Often, courage and bravery are used interchangeably.
While they have similar manifestations, they are fundamentally different at their core. These differences can be traced back to the etymology of the words. The root word for bravery is the Italian word “bravo,” which means “bold” but also once meant “wild, savage.” The root word for courage, however, is “coeur”—the French word for “heart.”
Watch the video below to see what it looks like to act from the heart.
The Courage to Be Yourself
If I am not for myself, who will be for me? - Pirkei Avot 1:14
“Just be yourself.”
It sounds so simple. The advice is stitched into pillows, plastered on Instagram pages and written on coffee mugs. But obviously, it is much easier said than done.
Who are you when there is nobody looking, when you aren’t somebody’s child, sibling, student, friend, teacher, parent? And what prevents that version of you from showing up?
Having the courage to be yourself and to understand your uniqueness is incredibly difficult. It leaves you exposed and vulnerable. Once you’ve been seen, it’s hard to hide and the possibilities of rejection – by self or other – are high. And yet, unveiling your true self is a glorious act of defiance that allows you to live a more honest, authentic and intuitive life.
How does one cultivate a sense of courage?
Maybe you’ve always been told you’re too loud, draw too much or not enough attention to yourself, take too many or not enough risks. Maybe you feel different or “Othered”; maybe you’ve had to fight to accept yourself. Are you or do you know someone like this?
In this exercise, you’ll have an opportunity to track how your conceptions of courage were shaped and identify an opportunity to bring yourself forward.
The Courage to Listen
Courage is what it takes to stand up and speak; courage is also what it takes to sit down and listen. – Winston Churchill
Although salvation and relief can come from leaping forward, sometimes the most courageous act is the ability to sit in discomfort and uncertainty. It is the courage to listen rather than act, to submit rather than defy, and to risk not knowing the answers.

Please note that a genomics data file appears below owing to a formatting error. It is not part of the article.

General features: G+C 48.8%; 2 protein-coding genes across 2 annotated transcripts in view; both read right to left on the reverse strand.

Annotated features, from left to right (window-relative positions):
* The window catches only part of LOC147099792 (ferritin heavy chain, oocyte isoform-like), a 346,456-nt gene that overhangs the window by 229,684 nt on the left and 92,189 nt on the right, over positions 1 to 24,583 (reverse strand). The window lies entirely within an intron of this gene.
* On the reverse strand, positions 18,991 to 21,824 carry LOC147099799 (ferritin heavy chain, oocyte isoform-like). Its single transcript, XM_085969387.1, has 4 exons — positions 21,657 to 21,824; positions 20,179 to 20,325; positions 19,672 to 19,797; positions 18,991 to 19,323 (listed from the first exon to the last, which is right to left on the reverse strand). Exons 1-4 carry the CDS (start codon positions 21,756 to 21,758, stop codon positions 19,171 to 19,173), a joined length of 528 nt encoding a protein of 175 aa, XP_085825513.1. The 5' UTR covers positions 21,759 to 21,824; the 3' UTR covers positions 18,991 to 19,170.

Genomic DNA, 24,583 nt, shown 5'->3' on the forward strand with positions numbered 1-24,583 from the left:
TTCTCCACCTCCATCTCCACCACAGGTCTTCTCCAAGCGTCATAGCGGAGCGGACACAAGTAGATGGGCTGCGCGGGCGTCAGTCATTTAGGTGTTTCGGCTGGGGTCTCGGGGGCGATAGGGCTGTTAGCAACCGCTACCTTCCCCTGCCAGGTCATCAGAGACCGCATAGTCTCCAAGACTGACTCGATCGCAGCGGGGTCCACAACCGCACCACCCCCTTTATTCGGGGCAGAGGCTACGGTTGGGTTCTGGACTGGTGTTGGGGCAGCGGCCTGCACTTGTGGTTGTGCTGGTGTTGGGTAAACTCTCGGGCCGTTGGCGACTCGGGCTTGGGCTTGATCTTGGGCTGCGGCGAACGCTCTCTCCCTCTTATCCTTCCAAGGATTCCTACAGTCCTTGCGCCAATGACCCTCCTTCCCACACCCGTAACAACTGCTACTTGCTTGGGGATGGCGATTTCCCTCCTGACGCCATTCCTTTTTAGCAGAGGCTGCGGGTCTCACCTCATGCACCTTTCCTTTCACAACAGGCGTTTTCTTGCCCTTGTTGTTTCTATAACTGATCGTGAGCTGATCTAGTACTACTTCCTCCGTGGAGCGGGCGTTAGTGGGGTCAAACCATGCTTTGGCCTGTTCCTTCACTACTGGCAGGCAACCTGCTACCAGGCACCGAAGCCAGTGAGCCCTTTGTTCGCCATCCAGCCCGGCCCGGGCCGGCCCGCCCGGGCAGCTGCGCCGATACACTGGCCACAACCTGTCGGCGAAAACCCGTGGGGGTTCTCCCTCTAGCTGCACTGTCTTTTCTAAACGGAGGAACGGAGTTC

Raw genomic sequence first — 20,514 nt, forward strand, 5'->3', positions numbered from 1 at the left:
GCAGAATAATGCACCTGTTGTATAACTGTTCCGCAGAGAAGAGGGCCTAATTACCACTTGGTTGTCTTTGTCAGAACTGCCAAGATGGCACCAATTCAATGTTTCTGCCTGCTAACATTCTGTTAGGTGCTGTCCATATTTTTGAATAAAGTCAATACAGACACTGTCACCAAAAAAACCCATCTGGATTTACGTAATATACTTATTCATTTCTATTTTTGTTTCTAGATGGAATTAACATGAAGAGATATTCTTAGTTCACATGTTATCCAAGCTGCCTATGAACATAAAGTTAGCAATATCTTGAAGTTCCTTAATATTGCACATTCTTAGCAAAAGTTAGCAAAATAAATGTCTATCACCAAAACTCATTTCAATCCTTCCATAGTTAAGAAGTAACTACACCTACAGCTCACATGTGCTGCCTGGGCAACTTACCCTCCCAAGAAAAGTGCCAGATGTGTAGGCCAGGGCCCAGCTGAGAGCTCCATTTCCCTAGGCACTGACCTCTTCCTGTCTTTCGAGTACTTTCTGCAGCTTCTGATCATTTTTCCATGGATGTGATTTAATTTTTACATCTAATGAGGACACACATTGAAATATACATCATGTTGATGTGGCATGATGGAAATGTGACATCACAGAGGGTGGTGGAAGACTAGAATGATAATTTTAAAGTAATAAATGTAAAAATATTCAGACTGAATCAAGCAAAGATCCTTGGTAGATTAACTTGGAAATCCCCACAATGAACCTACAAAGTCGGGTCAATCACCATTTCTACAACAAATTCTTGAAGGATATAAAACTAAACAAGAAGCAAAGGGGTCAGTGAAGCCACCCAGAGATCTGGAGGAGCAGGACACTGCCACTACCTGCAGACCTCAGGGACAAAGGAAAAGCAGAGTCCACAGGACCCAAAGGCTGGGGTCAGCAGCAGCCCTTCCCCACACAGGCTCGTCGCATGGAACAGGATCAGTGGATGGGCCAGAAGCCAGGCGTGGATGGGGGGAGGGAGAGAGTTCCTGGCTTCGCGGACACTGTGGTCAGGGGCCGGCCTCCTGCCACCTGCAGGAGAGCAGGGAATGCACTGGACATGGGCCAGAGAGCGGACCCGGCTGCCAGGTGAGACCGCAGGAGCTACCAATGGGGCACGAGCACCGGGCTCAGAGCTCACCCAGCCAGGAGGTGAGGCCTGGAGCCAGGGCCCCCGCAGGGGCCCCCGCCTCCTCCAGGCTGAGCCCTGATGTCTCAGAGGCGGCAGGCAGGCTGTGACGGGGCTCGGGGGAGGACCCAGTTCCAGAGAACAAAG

The temporary quieting of the self in order to make space for others isn’t easy. A story is told in the Talmud of Hillel and Shamai disputing over a particular interpretation, each asserting that the law was on their side. G-d ultimately sides with Hillel, for Hillel taught Shamai’s opinion alongside his own and even presented his position first.
Hillel’s courage to listen to Shamai was so profound that it ultimately caused G-d to side with him.
The Call to Courage
Some time afterward, G-d put Abraham to the test. He said to him, “Abraham,” and he answered, “Here I am.” - Bereshit 22:1
At momentous points in our life, we must follow our inner convictions and be willing to take critical risks. Sometimes they are grand, and at times they are more measured. What do we intend to stand up for, who are we to make that statement, and what is the imprint that we want to leave on this world?
The call to courage comes as an internal reckoning or an external cry. It is often thunderous, but at times it can come in the form of a whisper, like G-d’s call to Abraham.
And when we are ready, then the reply is simple.
Hineni. I am here.
I am ready to heed the call and leap forward and act. I am willing to enter into the discomfort and follow my heart.
Cultivating courage takes practice. We must come out of our comfort zone to grow. We must learn the art of when to listen and when to speak, when to act and when to hold back, when to paddle to ride a wave, and when to sit back to enjoy the calm waters.
It is an unbelievable act of faith, resilience and acceptance: An acceptance that life is hard; that worthwhile things take effort; that confrontation will be uncomfortable; that you may fail; and that you may triumph.